In 1993, IBM closed production plants and a corporate headquarters in New York's Hudson Valley, nestled between the Catskill and Berkshire mountains an hour and a half outside of New York City. The closures directly impacted the lives of thousands of employees and their families, but it also severed the linchpin of an entire local economy.
Twenty-five years later, media strategist and filmmaker Beth Davenport, and actress, filmmaker and entrepreneur Mary Stuart Masterson, are designing a new linchpin — by transforming the economy of the Hudson Valley through sustainable entertainment production.
Together, Stockade Works and Upriver Studios are making the Hudson Valley the next great destination for film, TV, digital media, and technology.
The vision is to create a skilled workforce and sustained economic development by first training local workers, so they are prepared for incoming production jobs. This will create a solid crew base to then continue to attract more and more production.
Stockade Works is a non-profit organization that provides workforce development, community programs and industry-facing job procurement. Stockade works prioritizes access and inclusion and trains diverse, local, and mainly low-to-mid income residents.
Stockade Works operates hand-in-hand with Upriver Studios, also founded by Masterson and Davenport. Upriver Studios will provide state-of-the-art sound stages and post-production facilities that are women-led and committed to bringing diversity, equity and access to the media sector. It is a public benefit LLC company, recently formed to scale production and to retain workers trained through Stockade Works. Upriver Studios aims to make local work by growing the film and tech industry in the Hudson Valley in a sustainable way — creating not just jobs but real careers.
The tandem of Stockade Works and Upriver Studios should be very appealing to the impact-minded with cash to invest. Consider: a non-profit and a for-profit founded and owned by women, with women in key leadership positions. Opportunities for local workers in an underserved and underemployed community. Sustainable, eco-friendly sound production facilities that are to-the-spec for episodic television production needs. And, like other hot spots of film and TV production, an ecosystem in place to, year after year, bring successful media entertainment industry production into the area. Finally, though it wasn't intentional, anchor investors are also women, creating a touch of third-wave feminism.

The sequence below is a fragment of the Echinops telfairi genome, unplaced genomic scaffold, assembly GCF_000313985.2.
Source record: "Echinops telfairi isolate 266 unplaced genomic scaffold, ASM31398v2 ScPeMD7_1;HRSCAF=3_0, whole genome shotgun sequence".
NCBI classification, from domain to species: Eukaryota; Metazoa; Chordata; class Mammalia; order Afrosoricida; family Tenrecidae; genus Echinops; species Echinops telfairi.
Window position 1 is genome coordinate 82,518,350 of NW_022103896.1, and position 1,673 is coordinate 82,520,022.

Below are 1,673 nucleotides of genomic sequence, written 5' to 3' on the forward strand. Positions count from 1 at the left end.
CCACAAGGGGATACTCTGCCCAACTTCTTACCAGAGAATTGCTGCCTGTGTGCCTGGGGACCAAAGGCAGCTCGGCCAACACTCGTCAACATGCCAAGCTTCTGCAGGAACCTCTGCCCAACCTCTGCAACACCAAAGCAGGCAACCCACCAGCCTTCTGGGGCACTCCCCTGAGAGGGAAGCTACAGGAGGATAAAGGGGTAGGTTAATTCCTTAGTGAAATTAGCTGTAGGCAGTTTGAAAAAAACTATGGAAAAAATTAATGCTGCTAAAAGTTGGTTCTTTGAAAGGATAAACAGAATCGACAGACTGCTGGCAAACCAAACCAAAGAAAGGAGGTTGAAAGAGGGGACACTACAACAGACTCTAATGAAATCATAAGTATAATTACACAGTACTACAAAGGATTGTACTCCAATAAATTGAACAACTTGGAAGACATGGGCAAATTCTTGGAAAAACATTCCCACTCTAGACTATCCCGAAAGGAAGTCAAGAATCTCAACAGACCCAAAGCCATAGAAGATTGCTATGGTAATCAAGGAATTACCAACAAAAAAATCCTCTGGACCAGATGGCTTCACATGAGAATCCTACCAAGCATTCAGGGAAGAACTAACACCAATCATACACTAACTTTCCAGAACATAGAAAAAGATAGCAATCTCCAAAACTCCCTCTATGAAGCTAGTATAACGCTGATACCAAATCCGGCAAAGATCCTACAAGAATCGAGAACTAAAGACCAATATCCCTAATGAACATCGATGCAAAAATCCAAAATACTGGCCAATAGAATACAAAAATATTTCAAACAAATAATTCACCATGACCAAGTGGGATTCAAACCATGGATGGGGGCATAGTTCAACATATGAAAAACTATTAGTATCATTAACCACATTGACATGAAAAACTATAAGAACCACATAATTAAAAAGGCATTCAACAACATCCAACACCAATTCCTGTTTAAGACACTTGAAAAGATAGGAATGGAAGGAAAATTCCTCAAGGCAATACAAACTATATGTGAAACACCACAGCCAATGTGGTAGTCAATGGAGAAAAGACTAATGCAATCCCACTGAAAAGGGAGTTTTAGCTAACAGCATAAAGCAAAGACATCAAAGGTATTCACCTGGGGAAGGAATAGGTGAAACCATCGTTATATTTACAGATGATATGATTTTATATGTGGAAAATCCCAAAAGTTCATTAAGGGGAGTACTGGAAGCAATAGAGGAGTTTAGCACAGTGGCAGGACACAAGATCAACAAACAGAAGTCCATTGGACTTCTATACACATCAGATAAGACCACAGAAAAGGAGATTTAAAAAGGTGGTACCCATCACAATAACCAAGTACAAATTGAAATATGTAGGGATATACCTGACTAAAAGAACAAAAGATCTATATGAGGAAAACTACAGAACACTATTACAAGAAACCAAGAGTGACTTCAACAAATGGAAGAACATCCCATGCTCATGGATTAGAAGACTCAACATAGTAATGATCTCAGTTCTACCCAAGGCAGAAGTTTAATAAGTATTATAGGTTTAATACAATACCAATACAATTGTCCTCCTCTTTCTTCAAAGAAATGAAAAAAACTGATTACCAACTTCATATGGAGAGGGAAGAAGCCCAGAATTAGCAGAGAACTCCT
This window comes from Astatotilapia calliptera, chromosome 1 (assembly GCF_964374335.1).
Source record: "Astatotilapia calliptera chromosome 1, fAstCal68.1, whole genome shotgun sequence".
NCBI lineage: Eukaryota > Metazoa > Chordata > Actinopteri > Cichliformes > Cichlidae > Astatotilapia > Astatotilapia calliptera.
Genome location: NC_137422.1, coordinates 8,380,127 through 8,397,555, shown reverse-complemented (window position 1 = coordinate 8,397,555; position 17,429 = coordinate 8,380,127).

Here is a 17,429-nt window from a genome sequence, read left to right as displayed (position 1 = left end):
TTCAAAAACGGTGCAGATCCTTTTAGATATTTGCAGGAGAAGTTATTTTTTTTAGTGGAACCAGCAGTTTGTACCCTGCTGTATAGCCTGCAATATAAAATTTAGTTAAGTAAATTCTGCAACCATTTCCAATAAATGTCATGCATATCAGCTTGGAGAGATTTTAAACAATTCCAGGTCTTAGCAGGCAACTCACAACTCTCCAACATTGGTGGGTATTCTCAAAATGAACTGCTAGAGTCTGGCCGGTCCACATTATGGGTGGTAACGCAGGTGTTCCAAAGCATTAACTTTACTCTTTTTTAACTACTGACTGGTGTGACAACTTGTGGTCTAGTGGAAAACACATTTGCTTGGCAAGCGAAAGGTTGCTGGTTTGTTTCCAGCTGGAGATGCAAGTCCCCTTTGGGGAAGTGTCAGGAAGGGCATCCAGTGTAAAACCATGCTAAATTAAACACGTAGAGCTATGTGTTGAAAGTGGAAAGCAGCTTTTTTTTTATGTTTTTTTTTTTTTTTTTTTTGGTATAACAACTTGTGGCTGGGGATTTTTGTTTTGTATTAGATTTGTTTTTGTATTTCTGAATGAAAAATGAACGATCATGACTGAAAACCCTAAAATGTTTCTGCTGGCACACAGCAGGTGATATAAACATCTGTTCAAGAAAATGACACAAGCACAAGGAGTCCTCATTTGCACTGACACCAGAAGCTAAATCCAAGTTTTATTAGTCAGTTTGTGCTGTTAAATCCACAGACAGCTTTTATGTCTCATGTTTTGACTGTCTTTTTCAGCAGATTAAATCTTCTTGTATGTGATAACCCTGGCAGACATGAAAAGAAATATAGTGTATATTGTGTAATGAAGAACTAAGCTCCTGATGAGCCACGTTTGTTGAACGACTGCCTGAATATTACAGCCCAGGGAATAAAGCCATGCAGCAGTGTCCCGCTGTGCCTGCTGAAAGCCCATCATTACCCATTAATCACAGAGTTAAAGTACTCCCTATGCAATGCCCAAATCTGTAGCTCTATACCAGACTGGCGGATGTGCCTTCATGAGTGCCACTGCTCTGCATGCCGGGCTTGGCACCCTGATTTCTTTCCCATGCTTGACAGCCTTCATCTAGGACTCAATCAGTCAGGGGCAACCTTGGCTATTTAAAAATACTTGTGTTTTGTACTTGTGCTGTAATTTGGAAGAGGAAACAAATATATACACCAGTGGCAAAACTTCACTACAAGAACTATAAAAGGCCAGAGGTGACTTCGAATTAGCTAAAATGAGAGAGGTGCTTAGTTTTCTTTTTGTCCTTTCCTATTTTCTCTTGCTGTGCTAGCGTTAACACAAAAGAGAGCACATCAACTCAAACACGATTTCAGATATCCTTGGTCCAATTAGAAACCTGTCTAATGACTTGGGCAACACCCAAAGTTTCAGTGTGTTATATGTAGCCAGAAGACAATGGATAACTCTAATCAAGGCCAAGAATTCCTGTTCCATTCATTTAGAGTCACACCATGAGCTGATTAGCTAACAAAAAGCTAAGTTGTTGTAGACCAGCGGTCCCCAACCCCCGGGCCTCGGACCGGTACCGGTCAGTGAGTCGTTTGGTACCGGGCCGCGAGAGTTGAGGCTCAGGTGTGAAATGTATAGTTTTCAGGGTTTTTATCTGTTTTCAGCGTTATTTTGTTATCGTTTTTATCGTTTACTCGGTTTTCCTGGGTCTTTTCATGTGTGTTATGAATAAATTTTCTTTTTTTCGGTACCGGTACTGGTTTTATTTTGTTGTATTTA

Add Masterson's industry caché and her own local production and directing ventures, and you have an investable recipe.
In some ways their contribution to the Hudson Valley is a microcosm of investing itself. Some people come to town and fill up their bags and leave. Others come, empty their suitcase and stay. Investing works much the same way. Someone looking at an investment only for a lucrative exit is not a fit here. Their evergreen funding approach with a dividend, however, appeals to people who want a financial return and to help create lasting benefit. Their ideal investors value diversity, equity, and inclusion, and see the importance of both donating to Stockade Works and investing in Upriver Studios, not just doing one or the other.
Some observers refer to the Hudson Valley as Hollywood East. But the team doesn't fear an onslaught of neon or the loss of the region's idyllic charm. Yes, members of the glitterati build second homes there, but regular families are also showing up, looking for a way to sustain themselves locally. And having many A-list industry people living in the area provides the advantage of a pool of actors, directors, and producers to draw from.
Hollywood production often involves going into distant locations, extracting cheap labor, then leaving when employee pay rates go up. Or when people finally get tired of the big trucks clogging their streets. Stockade Works will instead make trainee jobs into paid positions and invite more union productions. They'll encourage trainees to pursue union memberships that offer benefits and steady wages. And having a standing local union crew is appealing for scaled production. Stockade Works mentors graduates so that they can not only get a job but be great at it and ensure future success. People who already live there will be able to buy homes, or keep their apartments, and not get displaced as they likely would in a real "Hollywood East."
They also want to address how typical Hollywood production creates barriers to entry for women or low-income people, with its crazy hours and lack of childcare. And Masterson is developing content to be produced, or at a minimum post-produced, solely in the Hudson Valley.
The idea here was never just to set up a soundstage business that makes the most money possible. It was an impact venture from inception, built by people who care about the Hudson Valley, and about sustainability, workforce development, access, and inclusion. And to grow it in the right way.
Says Masterson, "This is not the easy way for me to make a buck. This has taken years of work, and I'm in this to see an impact. Yes, I want to work where I live, but I also fell in love with where I live. I want to contribute something of lasting value, and I've seen how film production can be an economic engine for a community. I have access, and I'd like to share it."